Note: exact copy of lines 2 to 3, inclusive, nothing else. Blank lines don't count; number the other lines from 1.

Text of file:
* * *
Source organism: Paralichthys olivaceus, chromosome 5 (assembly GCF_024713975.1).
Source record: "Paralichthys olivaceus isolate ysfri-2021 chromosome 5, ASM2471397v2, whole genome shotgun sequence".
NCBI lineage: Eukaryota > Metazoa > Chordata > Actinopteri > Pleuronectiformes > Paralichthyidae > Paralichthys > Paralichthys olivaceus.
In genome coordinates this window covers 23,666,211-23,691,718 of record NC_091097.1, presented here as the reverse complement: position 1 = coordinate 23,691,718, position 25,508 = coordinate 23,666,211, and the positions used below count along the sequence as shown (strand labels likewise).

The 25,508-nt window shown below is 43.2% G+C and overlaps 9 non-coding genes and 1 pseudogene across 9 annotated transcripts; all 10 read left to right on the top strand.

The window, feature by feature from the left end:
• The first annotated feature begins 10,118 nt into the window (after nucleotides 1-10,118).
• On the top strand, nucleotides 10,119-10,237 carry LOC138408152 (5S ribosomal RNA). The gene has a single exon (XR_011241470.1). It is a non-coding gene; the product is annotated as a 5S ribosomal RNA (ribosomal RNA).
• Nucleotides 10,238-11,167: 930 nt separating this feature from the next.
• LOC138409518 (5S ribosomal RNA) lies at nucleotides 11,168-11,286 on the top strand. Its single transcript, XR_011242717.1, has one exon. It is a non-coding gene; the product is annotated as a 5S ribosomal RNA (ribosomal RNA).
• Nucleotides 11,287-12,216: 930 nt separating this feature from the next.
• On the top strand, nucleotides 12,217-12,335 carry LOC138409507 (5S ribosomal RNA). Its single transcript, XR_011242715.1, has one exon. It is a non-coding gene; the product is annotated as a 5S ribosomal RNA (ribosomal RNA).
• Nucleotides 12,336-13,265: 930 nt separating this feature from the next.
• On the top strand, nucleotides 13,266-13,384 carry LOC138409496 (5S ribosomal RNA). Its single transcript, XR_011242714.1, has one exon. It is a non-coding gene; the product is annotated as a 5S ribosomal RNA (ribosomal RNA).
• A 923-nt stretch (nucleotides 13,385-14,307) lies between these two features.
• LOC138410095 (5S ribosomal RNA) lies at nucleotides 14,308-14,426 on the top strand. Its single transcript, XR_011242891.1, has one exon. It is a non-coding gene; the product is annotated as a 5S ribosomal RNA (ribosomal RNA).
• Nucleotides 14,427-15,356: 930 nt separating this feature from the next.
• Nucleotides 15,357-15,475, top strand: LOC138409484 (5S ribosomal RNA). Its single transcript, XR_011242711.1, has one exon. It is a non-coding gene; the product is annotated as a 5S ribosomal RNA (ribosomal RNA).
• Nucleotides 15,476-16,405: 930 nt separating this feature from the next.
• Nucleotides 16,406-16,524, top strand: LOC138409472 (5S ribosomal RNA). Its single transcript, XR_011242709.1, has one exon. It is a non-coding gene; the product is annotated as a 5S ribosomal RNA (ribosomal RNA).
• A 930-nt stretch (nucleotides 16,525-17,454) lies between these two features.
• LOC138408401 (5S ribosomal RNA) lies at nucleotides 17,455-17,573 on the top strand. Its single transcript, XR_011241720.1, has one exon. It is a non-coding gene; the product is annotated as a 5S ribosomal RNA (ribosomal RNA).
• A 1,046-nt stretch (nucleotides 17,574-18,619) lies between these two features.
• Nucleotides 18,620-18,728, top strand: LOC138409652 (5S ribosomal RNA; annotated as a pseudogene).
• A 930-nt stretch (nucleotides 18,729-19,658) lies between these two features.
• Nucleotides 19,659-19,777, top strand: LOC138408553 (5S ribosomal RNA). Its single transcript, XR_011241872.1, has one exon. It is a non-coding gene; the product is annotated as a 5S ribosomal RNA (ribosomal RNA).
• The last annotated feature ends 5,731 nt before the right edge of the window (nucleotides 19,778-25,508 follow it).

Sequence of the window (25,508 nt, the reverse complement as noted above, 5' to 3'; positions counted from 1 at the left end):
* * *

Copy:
Source record: "Paralichthys olivaceus isolate ysfri-2021 chromosome 5, ASM2471397v2, whole genome shotgun sequence".
NCBI lineage: Eukaryota > Metazoa > Chordata > Actinopteri > Pleuronectiformes > Paralichthyidae > Paralichthys > Paralichthys olivaceus.